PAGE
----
From Situationism to Beat to Punk, Eyes For Blowing Up Bridges unites a group of remarkable radical artists, poets, writers and activists who initiated, perpetrated and influenced a range of seminal post-war alternative movements.
Presenting rarely exhibited material – including cut-ups, film, video, sound and slide, as well as self-published books, pamphlets, anarchist propaganda, punk ephemera and graphics – the exhibition examines the creative interplay between William Burroughs, Guy Debord, Asger Jorn, Alexander Trocchi and King Mob, and their collective influence on Malcolm McLaren in his endeavours to disrupt the cultural and social status quo from the 1960s to his premature death in 2010.
Malcolm McLaren co-opted the intellectual vigour of this powerful and difficult group of individuals to make insurrectionary statements during his days as a Situationist art student in the 1960s, to the end of his life in groundbreaking artistic forays expressed through pop culture (fashion, music, environment, performance, film).
Having repudiated painting as a bourgeois form of expression like Asger Jorn before him, McLaren’s lifelong work was inspired by such Situationist techniques as détournement (the juxtaposition of pre-existing elements), Burroughs’ ‘cut-ups’, and Debord’s emphasis on the staging of situations “that bring a revolutionary reordering of life, politics and art”. Eyes For Blowing Up Bridges will present representations of the “defiguration” paintings exhibited by Jorn in the early 1960s, alongside the detourned comic strips of the Situationist International’s literature and Debord’s cinematic masterpiece, The Society Of The Spectacle.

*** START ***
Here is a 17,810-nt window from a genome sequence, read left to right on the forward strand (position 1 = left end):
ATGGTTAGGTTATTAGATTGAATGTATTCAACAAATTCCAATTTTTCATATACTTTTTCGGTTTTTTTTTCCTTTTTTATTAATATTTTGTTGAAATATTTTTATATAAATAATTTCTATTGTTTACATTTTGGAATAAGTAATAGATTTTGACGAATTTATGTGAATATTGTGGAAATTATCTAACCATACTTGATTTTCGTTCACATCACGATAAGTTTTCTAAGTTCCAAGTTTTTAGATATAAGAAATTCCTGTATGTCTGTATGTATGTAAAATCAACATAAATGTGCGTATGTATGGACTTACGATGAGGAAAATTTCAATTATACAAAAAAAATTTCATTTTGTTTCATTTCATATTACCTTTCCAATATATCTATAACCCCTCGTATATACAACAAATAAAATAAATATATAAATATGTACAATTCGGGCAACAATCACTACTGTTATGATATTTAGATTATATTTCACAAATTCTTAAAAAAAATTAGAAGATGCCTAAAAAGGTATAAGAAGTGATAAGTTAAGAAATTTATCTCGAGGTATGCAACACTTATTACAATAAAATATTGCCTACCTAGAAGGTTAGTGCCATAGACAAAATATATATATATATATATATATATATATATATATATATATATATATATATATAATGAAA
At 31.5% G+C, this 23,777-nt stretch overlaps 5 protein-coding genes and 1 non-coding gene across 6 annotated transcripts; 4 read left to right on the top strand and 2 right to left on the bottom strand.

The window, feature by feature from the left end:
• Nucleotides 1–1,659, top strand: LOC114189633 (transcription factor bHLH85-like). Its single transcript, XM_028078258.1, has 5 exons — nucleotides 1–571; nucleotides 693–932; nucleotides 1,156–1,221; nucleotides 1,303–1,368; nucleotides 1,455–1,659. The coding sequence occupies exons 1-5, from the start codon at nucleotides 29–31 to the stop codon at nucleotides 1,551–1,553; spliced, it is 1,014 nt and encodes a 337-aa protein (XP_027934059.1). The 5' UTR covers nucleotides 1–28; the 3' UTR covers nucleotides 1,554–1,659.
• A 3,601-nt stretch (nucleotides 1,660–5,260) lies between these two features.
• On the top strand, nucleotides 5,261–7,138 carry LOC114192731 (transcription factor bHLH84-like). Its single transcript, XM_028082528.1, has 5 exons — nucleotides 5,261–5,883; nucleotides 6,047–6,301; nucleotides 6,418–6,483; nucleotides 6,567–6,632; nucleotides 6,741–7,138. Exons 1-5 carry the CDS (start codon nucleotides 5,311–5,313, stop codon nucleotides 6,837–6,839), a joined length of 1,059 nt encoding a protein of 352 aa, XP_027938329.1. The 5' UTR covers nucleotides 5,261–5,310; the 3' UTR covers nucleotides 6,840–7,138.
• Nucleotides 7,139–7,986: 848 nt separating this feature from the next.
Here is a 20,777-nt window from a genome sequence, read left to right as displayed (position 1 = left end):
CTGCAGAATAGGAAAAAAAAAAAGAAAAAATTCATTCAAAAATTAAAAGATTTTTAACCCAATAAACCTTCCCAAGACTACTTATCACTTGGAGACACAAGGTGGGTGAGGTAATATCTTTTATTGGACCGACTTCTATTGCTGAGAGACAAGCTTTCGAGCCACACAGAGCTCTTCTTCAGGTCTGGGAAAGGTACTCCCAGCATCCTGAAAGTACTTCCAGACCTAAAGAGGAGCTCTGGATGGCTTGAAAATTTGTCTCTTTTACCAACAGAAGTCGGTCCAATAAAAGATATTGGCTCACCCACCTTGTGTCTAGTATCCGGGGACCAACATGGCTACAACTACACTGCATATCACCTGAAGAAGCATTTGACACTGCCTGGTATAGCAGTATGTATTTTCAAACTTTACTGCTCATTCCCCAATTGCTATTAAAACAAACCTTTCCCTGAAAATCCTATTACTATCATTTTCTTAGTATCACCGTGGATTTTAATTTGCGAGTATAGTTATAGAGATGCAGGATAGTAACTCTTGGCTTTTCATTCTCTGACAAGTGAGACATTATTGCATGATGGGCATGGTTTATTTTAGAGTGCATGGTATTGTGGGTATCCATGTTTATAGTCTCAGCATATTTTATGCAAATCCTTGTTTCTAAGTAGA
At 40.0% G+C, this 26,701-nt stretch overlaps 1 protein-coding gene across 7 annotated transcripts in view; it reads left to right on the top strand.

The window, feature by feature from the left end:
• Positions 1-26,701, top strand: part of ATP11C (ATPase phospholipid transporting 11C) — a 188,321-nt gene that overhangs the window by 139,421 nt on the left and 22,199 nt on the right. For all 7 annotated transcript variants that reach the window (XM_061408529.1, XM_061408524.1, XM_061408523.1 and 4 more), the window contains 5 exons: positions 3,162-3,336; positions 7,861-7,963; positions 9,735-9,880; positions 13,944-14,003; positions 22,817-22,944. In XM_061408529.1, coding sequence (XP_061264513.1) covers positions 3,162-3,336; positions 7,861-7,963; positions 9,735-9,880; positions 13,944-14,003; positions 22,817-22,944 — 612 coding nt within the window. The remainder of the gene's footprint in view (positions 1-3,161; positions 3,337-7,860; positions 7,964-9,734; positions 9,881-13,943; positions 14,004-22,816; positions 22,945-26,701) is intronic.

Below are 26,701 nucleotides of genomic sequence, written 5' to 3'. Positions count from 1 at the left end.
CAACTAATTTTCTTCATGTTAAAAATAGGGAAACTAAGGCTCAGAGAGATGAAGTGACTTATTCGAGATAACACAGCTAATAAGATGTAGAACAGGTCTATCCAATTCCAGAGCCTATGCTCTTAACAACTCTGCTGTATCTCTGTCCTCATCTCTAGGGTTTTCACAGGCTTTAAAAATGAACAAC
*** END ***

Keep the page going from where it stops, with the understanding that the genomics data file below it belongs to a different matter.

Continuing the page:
McLaren resurrected slogans associated with radical group King Mob, and their commentary on the banalisation of everyday life by the consumer society in the late 1960s. He also lifted text from the porn novels Alexander Trocchi wrote for the Olympia Press in the preceding decade. Original volumes of the revolutionary group’s King Mob Echo will be on display in the exhibition, which will also highlight the links between Trocchi’s book Helen And Desire and McLaren’s t-shirts design entitled ‘I Groaned With Pain’.
Original volumes of the revolutionary group King Mob's Echo will be on display, along with McLaren's tribute to Debord et al with the film installations Shallow 1-21 and Paris, Capital of the XXIst Century. The exhibition features the first UK public display of representations of McLaren’s student work from Goldsmiths College, along with material from the Malcolm McLaren Estate archive, including notes, sketches, and personal items.
The title of the exhibition is derived from the phrase, “de beaux yeux pour faire sauter des ponts”, taken from correspondence between Guy Debord and his friend Hervé Falcou, 1949-53.
Eyes For Blowing Up Bridges is a John Hansard Gallery exhibition curated by David Thorp and Paul Gorman. With special thanks to the Malcolm McLaren Estate.